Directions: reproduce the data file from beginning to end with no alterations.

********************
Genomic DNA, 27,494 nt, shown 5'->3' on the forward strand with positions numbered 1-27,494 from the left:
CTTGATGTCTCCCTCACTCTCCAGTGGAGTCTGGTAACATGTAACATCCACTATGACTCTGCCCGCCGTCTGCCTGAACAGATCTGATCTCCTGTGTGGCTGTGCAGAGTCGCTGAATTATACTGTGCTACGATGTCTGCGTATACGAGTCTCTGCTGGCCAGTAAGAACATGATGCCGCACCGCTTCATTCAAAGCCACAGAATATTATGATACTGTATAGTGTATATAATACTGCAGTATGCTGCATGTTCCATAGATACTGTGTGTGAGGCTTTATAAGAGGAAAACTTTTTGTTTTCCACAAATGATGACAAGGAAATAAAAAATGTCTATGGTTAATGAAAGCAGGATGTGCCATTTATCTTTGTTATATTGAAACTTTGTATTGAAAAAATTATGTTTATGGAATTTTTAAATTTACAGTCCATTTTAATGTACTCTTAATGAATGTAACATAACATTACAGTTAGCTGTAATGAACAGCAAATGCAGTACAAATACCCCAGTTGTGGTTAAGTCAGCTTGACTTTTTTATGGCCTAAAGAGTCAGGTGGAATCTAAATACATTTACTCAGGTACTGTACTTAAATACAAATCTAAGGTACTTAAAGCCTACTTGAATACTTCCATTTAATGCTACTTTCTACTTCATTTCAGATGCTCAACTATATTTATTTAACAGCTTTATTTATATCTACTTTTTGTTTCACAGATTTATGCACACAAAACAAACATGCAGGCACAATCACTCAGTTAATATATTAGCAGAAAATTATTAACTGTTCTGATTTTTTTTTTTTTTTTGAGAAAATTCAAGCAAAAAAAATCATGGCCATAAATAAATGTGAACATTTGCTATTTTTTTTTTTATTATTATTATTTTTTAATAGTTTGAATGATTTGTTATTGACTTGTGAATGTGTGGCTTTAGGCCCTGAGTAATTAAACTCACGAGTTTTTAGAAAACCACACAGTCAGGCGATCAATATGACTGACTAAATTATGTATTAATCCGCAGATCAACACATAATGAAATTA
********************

Genomic DNA, 27,494 nt, shown 5'->3' on the forward strand with positions numbered 1-27,494 from the left:
CTTGATGTCTCCCTCACTCTCCAGTGGAGTCTGGTAACATGTAACATCCACTATGACTCTGCCCGCCGTCTGCCTGAACAGATCTGATCTCCTGTGTGGCTGTGCAGAGTCGCTGAATTATACTGTGCTACGATGTCTGCGTATACGAGTCTCTGCTGGCCAGTAAGAACATGATGCCGCACCGCTTCATTCAAAGCCACAGAATATTATGATACTGTATAGTGTATATAATACTGCAGTATGCTGCATGTTCCATAGATACTGTGTGTGAGGCTTTATAAGAGGAAAACTTTTTGTTTTCCACAAATGATGACAAGGAAATAAAAAATGTCTATGGTTAATGAAAGCAGGATGTGCCATTTATCTTTGTTATATTGAAACTTTGTATTGAAAAAATTATGTTTATGGAATTTTTAAATTTACAGTCCATTTTAATGTACTCTTAATGAATGTAACATAACATTACAGTTAGCTGTAATGAACAGCAAATGCAGTACAAATACCCCAGTTGTGGTTAAGTCAGCTTGACTTTTTTATGGCCTAAAGAGTCAGGTGGAATCTAAATACATTTACTCAGGTACTGTACTTAAATACAAATCTAAGGTACTTAAAGCCTACTTGAATACTTCCATTTAATGCTACTTTCTACTTCATTTCAGATGCTCAACTATATTTATTTAACAGCTTTATTTATATCTACTTTTTGTTTCACAGATTTATGCACACAAAACAAACATGCAGGCACAATCACTCAGTTAATATATTAGCAGAAAATTATTAACTGTTCTGATTTTTTTTTTTTTTTTGAGAAAATTCAAGCAAAAAAAATCATGGCCATAAATAAATGTGAACATTTGCTATTTTTTTTTTTATTATTATTATTTTTTAATAGTTTGAATGATTTGTTATTGACTTGTGAATGTGTGGCTTTAGGCCCTGAGTAATTAAACTCACGAGTTTTTAGAAAACCACACAGTCAGGCGATCAATATGACTGACTAAATTATGTATTAATCCGCAGATCAACACATAATGAAATTA